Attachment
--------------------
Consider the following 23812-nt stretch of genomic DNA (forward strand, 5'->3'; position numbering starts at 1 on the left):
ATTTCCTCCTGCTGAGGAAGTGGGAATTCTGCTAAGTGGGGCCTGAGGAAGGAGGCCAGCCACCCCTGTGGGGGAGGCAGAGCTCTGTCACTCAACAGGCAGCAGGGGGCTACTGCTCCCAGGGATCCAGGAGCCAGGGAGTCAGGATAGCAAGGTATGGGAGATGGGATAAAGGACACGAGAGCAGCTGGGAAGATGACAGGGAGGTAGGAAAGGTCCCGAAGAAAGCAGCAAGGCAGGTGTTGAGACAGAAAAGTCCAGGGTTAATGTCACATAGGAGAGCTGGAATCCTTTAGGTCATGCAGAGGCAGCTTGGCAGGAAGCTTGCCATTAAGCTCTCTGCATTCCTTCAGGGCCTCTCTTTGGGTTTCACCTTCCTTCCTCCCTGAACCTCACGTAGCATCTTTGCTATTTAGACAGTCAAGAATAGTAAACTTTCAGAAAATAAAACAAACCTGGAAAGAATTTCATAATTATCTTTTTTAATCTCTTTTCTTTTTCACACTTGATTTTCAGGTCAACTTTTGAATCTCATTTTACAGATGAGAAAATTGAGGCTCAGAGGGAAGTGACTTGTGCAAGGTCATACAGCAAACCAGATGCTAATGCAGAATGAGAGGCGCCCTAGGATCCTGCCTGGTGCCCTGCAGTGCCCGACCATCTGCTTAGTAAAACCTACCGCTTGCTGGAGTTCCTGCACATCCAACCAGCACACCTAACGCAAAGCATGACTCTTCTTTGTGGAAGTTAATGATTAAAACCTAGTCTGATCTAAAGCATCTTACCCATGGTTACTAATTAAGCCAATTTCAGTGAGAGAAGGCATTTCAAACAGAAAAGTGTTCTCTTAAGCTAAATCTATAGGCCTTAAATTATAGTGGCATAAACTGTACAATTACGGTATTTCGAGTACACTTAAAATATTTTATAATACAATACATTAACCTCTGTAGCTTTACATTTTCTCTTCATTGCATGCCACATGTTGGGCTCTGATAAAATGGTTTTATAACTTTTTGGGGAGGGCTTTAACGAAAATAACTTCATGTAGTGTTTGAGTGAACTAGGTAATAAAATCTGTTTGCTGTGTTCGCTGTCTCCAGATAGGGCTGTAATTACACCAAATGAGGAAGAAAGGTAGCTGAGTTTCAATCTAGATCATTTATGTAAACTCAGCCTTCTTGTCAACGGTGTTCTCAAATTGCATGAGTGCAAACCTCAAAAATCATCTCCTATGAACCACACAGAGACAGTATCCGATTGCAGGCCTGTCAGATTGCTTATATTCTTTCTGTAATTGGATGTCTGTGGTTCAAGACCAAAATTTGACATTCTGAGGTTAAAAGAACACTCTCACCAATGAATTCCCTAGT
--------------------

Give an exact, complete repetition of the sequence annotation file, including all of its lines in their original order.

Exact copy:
Consider the following 23812-nt stretch of genomic DNA (forward strand, 5'->3'; position numbering starts at 1 on the left):
ATTTCCTCCTGCTGAGGAAGTGGGAATTCTGCTAAGTGGGGCCTGAGGAAGGAGGCCAGCCACCCCTGTGGGGGAGGCAGAGCTCTGTCACTCAACAGGCAGCAGGGGGCTACTGCTCCCAGGGATCCAGGAGCCAGGGAGTCAGGATAGCAAGGTATGGGAGATGGGATAAAGGACACGAGAGCAGCTGGGAAGATGACAGGGAGGTAGGAAAGGTCCCGAAGAAAGCAGCAAGGCAGGTGTTGAGACAGAAAAGTCCAGGGTTAATGTCACATAGGAGAGCTGGAATCCTTTAGGTCATGCAGAGGCAGCTTGGCAGGAAGCTTGCCATTAAGCTCTCTGCATTCCTTCAGGGCCTCTCTTTGGGTTTCACCTTCCTTCCTCCCTGAACCTCACGTAGCATCTTTGCTATTTAGACAGTCAAGAATAGTAAACTTTCAGAAAATAAAACAAACCTGGAAAGAATTTCATAATTATCTTTTTTAATCTCTTTTCTTTTTCACACTTGATTTTCAGGTCAACTTTTGAATCTCATTTTACAGATGAGAAAATTGAGGCTCAGAGGGAAGTGACTTGTGCAAGGTCATACAGCAAACCAGATGCTAATGCAGAATGAGAGGCGCCCTAGGATCCTGCCTGGTGCCCTGCAGTGCCCGACCATCTGCTTAGTAAAACCTACCGCTTGCTGGAGTTCCTGCACATCCAACCAGCACACCTAACGCAAAGCATGACTCTTCTTTGTGGAAGTTAATGATTAAAACCTAGTCTGATCTAAAGCATCTTACCCATGGTTACTAATTAAGCCAATTTCAGTGAGAGAAGGCATTTCAAACAGAAAAGTGTTCTCTTAAGCTAAATCTATAGGCCTTAAATTATAGTGGCATAAACTGTACAATTACGGTATTTCGAGTACACTTAAAATATTTTATAATACAATACATTAACCTCTGTAGCTTTACATTTTCTCTTCATTGCATGCCACATGTTGGGCTCTGATAAAATGGTTTTATAACTTTTTGGGGAGGGCTTTAACGAAAATAACTTCATGTAGTGTTTGAGTGAACTAGGTAATAAAATCTGTTTGCTGTGTTCGCTGTCTCCAGATAGGGCTGTAATTACACCAAATGAGGAAGAAAGGTAGCTGAGTTTCAATCTAGATCATTTATGTAAACTCAGCCTTCTTGTCAACGGTGTTCTCAAATTGCATGAGTGCAAACCTCAAAAATCATCTCCTATGAACCACACAGAGACAGTATCCGATTGCAGGCCTGTCAGATTGCTTATATTCTTTCTGTAATTGGATGTCTGTGGTTCAAGACCAAAATTTGACATTCTGAGGTTAAAAGAACACTCTCACCAATGAATTCCCTAGT